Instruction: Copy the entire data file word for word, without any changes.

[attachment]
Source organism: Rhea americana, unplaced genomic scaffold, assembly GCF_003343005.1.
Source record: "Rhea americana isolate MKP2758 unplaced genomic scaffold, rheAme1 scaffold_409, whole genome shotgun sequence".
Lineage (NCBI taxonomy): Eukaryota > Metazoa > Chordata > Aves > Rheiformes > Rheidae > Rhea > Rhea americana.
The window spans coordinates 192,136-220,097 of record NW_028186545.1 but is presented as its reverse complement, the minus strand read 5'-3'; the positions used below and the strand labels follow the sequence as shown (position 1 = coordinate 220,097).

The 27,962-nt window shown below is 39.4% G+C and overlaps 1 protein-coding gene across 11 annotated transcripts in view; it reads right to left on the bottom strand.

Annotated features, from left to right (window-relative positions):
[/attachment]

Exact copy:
Source organism: Rhea americana, unplaced genomic scaffold, assembly GCF_003343005.1.
Source record: "Rhea americana isolate MKP2758 unplaced genomic scaffold, rheAme1 scaffold_409, whole genome shotgun sequence".
Lineage (NCBI taxonomy): Eukaryota > Metazoa > Chordata > Aves > Rheiformes > Rheidae > Rhea > Rhea americana.
The window spans coordinates 192,136-220,097 of record NW_028186545.1 but is presented as its reverse complement, the minus strand read 5'-3'; the positions used below and the strand labels follow the sequence as shown (position 1 = coordinate 220,097).

The 27,962-nt window shown below is 39.4% G+C and overlaps 1 protein-coding gene across 11 annotated transcripts in view; it reads right to left on the bottom strand.

Annotated features, from left to right (window-relative positions):